We’d planned a complete circumnavigation of the South Island but shortly before we arrived we discovered that the coast highway from Blenheim to Christchurch was severely damaged and completely gone in a couple of sections, thanks to a magnitude 7.8 earthquake that centered over Kaikoura in November 2016. There is now only one way to get to Christchurch and that is to backtrack over the mountains, a long slog joined by everyone else who needs to cover this territory, including the trucks now necessary to move goods that were previously delivered by train, as the rail line is parallel to the highway and also closed for at least the coming year. 

We are obviously disappointed as this section of coastline is by all accounts spectacular, but really, how much more “spectacular” can we take? We will miss seal and penguin colonies but we were lucky to see them further south, so we put the best face on it and started out early on what would be a very long day of drive, stop, shoot photos, drive, stop, shoot photos. Ha! So boring!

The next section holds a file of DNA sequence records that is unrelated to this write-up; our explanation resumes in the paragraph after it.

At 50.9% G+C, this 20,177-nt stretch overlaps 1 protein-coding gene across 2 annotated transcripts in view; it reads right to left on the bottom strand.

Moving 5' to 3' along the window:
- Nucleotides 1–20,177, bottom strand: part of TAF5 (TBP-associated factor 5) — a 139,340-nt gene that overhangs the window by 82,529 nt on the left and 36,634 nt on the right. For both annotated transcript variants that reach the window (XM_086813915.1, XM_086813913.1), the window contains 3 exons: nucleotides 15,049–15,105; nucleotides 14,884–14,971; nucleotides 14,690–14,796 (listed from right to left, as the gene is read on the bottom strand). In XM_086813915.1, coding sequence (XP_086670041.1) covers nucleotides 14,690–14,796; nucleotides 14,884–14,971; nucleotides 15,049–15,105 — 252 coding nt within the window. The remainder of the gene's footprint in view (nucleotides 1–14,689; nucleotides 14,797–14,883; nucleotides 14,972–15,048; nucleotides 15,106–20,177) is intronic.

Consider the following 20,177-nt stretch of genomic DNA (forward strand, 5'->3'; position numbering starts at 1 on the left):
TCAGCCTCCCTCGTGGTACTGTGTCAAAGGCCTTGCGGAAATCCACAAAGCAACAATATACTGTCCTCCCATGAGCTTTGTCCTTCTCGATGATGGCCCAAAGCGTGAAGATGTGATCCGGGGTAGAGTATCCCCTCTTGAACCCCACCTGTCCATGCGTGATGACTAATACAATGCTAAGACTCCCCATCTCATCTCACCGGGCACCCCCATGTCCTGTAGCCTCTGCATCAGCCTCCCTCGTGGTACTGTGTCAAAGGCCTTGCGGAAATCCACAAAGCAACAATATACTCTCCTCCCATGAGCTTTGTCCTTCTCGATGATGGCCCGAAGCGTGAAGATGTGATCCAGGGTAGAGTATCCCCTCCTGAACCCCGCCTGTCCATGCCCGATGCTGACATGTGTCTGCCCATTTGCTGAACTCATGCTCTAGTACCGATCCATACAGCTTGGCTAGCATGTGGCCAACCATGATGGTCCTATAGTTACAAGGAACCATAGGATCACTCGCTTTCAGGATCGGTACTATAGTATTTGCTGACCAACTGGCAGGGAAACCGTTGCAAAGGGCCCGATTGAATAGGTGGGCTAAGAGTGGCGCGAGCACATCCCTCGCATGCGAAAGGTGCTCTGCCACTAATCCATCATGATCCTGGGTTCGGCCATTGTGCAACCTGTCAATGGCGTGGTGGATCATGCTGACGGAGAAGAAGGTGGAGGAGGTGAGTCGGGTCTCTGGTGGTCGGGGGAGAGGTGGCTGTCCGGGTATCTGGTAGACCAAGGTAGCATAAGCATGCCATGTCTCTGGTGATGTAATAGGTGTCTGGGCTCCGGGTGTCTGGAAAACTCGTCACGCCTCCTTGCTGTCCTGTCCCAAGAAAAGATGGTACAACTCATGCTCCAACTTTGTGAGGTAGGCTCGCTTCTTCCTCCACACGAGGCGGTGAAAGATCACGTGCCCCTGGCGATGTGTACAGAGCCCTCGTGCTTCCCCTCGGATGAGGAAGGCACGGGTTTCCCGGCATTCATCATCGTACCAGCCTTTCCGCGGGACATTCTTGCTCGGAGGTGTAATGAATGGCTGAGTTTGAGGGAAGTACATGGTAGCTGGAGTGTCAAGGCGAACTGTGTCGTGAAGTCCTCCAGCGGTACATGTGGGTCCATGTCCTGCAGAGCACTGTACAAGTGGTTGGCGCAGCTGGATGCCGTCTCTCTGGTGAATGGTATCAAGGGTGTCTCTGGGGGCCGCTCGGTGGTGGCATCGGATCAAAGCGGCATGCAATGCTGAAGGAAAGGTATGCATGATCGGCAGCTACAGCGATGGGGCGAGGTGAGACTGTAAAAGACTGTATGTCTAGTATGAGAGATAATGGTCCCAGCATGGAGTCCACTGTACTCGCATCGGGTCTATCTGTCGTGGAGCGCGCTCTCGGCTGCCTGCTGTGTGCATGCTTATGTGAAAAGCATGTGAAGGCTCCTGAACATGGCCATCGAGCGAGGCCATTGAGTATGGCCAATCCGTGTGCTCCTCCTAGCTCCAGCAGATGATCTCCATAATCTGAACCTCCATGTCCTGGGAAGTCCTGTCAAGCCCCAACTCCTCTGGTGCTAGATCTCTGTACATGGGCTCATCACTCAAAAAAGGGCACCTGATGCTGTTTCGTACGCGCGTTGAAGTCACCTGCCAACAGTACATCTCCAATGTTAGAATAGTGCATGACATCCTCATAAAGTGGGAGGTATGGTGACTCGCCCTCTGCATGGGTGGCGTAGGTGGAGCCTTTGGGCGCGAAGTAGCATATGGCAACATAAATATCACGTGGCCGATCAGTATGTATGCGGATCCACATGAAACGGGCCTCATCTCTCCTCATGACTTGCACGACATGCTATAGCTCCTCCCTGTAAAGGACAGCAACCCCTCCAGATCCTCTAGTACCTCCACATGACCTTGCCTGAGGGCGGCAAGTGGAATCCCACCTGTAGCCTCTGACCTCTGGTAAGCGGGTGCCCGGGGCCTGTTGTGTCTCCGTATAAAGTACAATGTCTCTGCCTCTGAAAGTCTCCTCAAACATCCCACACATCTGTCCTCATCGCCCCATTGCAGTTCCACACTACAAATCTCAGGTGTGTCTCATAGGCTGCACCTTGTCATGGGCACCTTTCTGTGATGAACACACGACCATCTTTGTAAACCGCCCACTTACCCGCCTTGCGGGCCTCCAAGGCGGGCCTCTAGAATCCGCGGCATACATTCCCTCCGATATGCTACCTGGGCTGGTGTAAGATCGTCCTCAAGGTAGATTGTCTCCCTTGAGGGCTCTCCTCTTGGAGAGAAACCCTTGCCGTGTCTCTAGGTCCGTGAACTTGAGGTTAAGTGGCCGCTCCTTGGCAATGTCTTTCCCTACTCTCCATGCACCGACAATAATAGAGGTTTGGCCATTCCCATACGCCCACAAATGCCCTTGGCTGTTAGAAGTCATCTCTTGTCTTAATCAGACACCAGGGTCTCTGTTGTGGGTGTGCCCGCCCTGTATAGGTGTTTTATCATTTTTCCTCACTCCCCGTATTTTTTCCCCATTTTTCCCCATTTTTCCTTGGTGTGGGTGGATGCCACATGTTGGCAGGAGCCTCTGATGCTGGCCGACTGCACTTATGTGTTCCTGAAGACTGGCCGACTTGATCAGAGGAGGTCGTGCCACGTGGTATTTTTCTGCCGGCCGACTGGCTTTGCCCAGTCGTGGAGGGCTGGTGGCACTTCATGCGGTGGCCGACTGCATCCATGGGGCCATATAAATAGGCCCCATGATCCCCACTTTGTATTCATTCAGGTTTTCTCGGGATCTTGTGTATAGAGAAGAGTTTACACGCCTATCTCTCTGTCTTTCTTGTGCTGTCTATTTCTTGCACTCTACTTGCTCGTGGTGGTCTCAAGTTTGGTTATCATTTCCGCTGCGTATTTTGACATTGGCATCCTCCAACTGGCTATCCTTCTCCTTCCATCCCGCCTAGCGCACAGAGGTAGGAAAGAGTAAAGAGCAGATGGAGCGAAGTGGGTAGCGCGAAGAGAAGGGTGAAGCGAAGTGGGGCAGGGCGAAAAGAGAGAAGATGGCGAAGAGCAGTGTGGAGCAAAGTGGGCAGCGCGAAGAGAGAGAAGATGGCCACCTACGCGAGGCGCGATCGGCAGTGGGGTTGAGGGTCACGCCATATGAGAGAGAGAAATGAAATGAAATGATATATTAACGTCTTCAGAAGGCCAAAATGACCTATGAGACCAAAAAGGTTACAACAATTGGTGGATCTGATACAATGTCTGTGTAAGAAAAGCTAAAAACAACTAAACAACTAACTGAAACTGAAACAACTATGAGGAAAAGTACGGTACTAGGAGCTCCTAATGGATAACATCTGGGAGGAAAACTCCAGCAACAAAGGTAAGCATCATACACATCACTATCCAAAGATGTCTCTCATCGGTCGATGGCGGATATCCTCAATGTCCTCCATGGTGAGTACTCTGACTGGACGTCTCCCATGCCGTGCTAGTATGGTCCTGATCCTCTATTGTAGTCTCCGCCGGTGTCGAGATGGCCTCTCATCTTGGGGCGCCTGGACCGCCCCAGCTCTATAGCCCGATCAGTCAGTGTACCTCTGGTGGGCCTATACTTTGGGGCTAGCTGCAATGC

Having to go back over previously covered territory gave Jack the opportunity to order for the second time a pulled pork sandwich he found particularly good at a cafe in Murchison. No complaints from the skipper. 

Hour after hour we squiggled over mountains and through pasture lands, knowing our days in New Zealand were about to end. 

After a while the view starts looking like a mall painting, the winding road, the puffy clouds, the artfully placed fence. How can this be real?

We drove all the way to Akaroa on the Banks peninsula, a former French settlement nestled in an old volcano crater. We would love to spend a week here. The towns are charming, the setting is awe-inspiring yet homey.  We arrived on Anzac Day but after the municipal activities had ended and it was quiet and largely free of tourists or even many locals. 

We found an outdoor cafe and had lunch in the sun, then started the long twisty drive back up over the crater rim to a cafe we’d passed on the way down for a restorative coffee. At the top we found where everyone had gone. Seems the soldiers and dignitaries who’d celebrated Anzac Day at the town monument were continuing their celebration with the best view in town. And who can blame them? We lingered as long as we could then reluctantly made our way to Christchurch with one day left in our New Zealand adventure. 

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